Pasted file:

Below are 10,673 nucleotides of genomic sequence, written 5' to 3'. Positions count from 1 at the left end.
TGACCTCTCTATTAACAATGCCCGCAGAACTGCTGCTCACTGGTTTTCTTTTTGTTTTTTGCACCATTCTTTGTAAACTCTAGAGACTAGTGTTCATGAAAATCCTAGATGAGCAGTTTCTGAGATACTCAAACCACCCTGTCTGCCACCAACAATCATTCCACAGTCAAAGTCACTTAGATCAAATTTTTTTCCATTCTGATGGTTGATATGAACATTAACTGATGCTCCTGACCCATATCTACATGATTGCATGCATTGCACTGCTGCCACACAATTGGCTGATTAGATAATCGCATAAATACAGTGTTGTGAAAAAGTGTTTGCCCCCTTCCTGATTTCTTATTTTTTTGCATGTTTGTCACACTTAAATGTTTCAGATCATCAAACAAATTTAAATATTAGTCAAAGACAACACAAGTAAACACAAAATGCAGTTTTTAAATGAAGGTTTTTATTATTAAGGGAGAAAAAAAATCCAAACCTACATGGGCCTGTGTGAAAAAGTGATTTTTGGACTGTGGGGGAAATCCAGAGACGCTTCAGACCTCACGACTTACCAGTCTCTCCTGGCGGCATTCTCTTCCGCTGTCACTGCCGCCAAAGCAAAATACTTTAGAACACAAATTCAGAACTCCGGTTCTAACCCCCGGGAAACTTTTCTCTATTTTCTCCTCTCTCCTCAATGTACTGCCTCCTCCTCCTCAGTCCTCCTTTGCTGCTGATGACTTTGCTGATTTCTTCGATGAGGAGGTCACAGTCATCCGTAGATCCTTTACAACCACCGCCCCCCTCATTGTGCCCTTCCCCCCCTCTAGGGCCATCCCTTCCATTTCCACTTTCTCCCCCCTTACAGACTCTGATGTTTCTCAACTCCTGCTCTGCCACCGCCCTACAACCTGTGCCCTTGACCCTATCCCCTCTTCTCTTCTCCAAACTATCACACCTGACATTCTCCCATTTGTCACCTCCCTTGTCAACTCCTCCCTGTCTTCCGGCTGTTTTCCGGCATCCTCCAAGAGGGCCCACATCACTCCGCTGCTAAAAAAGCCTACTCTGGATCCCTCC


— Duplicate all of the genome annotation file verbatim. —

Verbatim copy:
Below are 10,673 nucleotides of genomic sequence, written 5' to 3'. Positions count from 1 at the left end.
TGACCTCTCTATTAACAATGCCCGCAGAACTGCTGCTCACTGGTTTTCTTTTTGTTTTTTGCACCATTCTTTGTAAACTCTAGAGACTAGTGTTCATGAAAATCCTAGATGAGCAGTTTCTGAGATACTCAAACCACCCTGTCTGCCACCAACAATCATTCCACAGTCAAAGTCACTTAGATCAAATTTTTTTCCATTCTGATGGTTGATATGAACATTAACTGATGCTCCTGACCCATATCTACATGATTGCATGCATTGCACTGCTGCCACACAATTGGCTGATTAGATAATCGCATAAATACAGTGTTGTGAAAAAGTGTTTGCCCCCTTCCTGATTTCTTATTTTTTTGCATGTTTGTCACACTTAAATGTTTCAGATCATCAAACAAATTTAAATATTAGTCAAAGACAACACAAGTAAACACAAAATGCAGTTTTTAAATGAAGGTTTTTATTATTAAGGGAGAAAAAAAATCCAAACCTACATGGGCCTGTGTGAAAAAGTGATTTTTGGACTGTGGGGGAAATCCAGAGACGCTTCAGACCTCACGACTTACCAGTCTCTCCTGGCGGCATTCTCTTCCGCTGTCACTGCCGCCAAAGCAAAATACTTTAGAACACAAATTCAGAACTCCGGTTCTAACCCCCGGGAAACTTTTCTCTATTTTCTCCTCTCTCCTCAATGTACTGCCTCCTCCTCCTCAGTCCTCCTTTGCTGCTGATGACTTTGCTGATTTCTTCGATGAGGAGGTCACAGTCATCCGTAGATCCTTTACAACCACCGCCCCCCTCATTGTGCCCTTCCCCCCCTCTAGGGCCATCCCTTCCATTTCCACTTTCTCCCCCCTTACAGACTCTGATGTTTCTCAACTCCTGCTCTGCCACCGCCCTACAACCTGTGCCCTTGACCCTATCCCCTCTTCTCTTCTCCAAACTATCACACCTGACATTCTCCCATTTGTCACCTCCCTTGTCAACTCCTCCCTGTCTTCCGGCTGTTTTCCGGCATCCTCCAAGAGGGCCCACATCACTCCGCTGCTAAAAAAGCCTACTCTGGATCCCTCC